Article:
Windows 10 July Patch Tuesday updates trigger start-up issues
It seems like the list of bugs for the July 2019 Patch Tuesday updates has not ended yet. Microsoft recently acknowledged that a new bug is affecting the latest cumulative updates.
Microsoft warns that you may experience device startup issues on devices that use PXE from a SCCM or WDS server. The tech giant confirmed that a permanent fix would be available in the upcoming release.
Microsoft confirmed that this issue affects various versions of Windows 10 including Windows Server 2008 SP2, Windows Server 2008 R2 SP1, Windows Server 2012, Windows Server 2012 R2, Windows Server 2016, Windows Server v1803, Windows Server 2019, Windows Server v1809, Windows Server v1903.
Microsoft describes the bug in the following manner:
Devices that start up using Preboot Execution Environment (PXE) images from Windows Deployment Services (WDS) or System Center Configuration Manager (SCCM) may fail to start with the error “Status: 0xc0000001, Info: A required device isn’t connected or can’t be accessed” after installing this update on a WDS server.
Can I fix this issue?
Fortunately, Microsoft suggested a workaround for this issues. Follow these steps to get rid of the issue on a SCCM server:
- You should check if Variable Window Extension is enabled or not.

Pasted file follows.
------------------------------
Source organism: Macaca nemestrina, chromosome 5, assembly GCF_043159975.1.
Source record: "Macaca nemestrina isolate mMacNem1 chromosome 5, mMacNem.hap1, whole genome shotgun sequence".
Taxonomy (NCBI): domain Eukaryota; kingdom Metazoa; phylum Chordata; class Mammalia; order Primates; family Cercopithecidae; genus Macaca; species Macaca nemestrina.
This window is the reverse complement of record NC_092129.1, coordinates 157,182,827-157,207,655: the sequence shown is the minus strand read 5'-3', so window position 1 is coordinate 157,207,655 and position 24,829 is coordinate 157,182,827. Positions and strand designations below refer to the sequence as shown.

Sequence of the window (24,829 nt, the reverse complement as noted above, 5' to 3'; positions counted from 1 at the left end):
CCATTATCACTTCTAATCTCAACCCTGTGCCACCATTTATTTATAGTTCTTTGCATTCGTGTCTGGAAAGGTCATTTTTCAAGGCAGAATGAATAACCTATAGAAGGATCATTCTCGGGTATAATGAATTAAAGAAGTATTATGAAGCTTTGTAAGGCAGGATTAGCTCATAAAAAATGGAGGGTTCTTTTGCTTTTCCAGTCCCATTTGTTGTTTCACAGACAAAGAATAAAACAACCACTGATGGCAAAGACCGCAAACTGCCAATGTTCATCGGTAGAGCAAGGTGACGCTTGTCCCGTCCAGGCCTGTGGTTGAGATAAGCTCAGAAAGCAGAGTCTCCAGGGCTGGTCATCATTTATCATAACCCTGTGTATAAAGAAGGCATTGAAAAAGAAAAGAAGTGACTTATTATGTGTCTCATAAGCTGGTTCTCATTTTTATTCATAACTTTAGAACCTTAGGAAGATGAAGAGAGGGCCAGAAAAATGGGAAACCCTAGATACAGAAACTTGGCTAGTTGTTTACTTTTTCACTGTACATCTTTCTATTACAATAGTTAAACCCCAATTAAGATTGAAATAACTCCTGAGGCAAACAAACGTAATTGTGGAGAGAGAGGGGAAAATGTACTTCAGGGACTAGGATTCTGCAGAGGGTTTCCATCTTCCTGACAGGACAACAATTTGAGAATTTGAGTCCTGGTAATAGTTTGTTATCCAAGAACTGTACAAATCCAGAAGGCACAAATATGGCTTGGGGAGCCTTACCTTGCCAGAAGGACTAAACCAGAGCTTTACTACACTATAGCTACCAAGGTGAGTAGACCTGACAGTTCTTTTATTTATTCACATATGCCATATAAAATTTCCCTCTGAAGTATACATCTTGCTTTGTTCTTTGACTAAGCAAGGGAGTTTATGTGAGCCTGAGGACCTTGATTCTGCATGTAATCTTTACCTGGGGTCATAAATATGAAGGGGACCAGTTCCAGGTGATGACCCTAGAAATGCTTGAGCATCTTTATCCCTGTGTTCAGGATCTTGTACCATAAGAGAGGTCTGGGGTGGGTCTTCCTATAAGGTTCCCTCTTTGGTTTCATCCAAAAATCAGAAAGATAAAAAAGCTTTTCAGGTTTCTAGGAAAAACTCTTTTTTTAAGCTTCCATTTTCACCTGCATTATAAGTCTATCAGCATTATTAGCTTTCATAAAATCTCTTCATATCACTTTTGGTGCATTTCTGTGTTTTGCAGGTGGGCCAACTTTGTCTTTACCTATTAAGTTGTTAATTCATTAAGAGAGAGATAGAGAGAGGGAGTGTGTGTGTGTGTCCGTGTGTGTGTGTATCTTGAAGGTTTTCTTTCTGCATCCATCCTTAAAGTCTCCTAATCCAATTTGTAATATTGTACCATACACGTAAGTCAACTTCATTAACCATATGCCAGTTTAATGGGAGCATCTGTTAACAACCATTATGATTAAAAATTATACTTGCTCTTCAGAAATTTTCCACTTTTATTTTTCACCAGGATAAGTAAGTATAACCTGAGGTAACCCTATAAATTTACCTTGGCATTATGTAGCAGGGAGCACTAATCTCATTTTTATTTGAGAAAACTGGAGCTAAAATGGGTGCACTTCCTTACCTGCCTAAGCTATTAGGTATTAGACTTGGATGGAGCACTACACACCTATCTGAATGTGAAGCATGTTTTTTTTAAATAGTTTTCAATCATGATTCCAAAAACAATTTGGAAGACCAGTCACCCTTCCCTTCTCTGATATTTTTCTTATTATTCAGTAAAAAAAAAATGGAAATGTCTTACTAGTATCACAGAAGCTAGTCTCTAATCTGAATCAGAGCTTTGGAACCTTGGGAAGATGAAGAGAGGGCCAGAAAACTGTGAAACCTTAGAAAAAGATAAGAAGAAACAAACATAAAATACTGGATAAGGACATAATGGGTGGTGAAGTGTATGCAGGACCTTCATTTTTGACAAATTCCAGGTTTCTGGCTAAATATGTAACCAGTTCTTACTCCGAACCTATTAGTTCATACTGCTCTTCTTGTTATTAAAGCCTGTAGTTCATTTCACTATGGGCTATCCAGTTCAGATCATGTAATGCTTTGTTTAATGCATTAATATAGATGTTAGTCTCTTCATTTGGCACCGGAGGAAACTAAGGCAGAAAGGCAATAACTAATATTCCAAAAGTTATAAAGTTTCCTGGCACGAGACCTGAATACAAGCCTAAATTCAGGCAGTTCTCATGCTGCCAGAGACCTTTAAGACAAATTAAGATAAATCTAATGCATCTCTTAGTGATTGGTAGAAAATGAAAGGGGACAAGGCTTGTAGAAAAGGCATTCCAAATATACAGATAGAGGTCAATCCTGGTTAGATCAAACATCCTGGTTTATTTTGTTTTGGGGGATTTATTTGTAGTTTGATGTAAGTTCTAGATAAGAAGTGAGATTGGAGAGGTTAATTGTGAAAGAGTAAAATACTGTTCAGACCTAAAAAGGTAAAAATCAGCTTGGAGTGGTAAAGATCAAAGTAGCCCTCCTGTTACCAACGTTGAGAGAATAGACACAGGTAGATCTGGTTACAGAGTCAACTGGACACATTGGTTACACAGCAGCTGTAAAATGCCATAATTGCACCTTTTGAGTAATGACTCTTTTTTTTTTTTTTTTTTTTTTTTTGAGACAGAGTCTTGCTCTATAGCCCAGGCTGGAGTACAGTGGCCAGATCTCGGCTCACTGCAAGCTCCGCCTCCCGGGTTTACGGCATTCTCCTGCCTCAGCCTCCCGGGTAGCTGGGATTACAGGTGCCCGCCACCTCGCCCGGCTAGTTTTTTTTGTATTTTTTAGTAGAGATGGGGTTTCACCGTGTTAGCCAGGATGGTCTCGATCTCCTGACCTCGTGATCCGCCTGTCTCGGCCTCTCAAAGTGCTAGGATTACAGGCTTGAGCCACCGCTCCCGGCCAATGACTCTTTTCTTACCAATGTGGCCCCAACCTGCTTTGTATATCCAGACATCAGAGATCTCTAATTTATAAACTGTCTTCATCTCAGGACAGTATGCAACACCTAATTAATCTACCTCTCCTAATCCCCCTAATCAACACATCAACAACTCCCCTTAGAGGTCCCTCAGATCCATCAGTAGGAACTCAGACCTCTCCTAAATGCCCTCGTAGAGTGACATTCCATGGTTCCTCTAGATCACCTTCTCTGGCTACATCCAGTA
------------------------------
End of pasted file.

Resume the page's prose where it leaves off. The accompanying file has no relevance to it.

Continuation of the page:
- Secondly, you need to modify some values. Change the TFTP value to 4096 and modify the window size of TFTP to 1.
Microsoft is currently investigating the issue and promised that a fix would be available soon. You can check out the support article for more details.
The support article reads:
Try the default values for TFTP block size and TFTP window size first but depending on your environment and overall settings, you may need to adjust them for your setup. You can also try the Enable a PXE responder without Windows Deployment Service setting. For more information on this setting, see Install and configure distribution points in Configuration Manager.
As you can see, Windows 10 Patch Tuesday update KB4503327 is plagued by various issues. At the time of writing this article, Microsoft already acknowledged a total of 7 issues. The number is expected to increase in the next few days.
Therefore, it is highly recommended that you should back up your system before installing the recent patches. However, if you already installed the updates, you can roll back to a previous version to avoid any potential issues.
You may also want to check out these guides to learn how you can fix boot up issues:
- 9 ways to fix slow boot time in Windows 10 on SSD
- PC won’t boot after BIOS update? Here’s how to fix this [QUICK WAYS]
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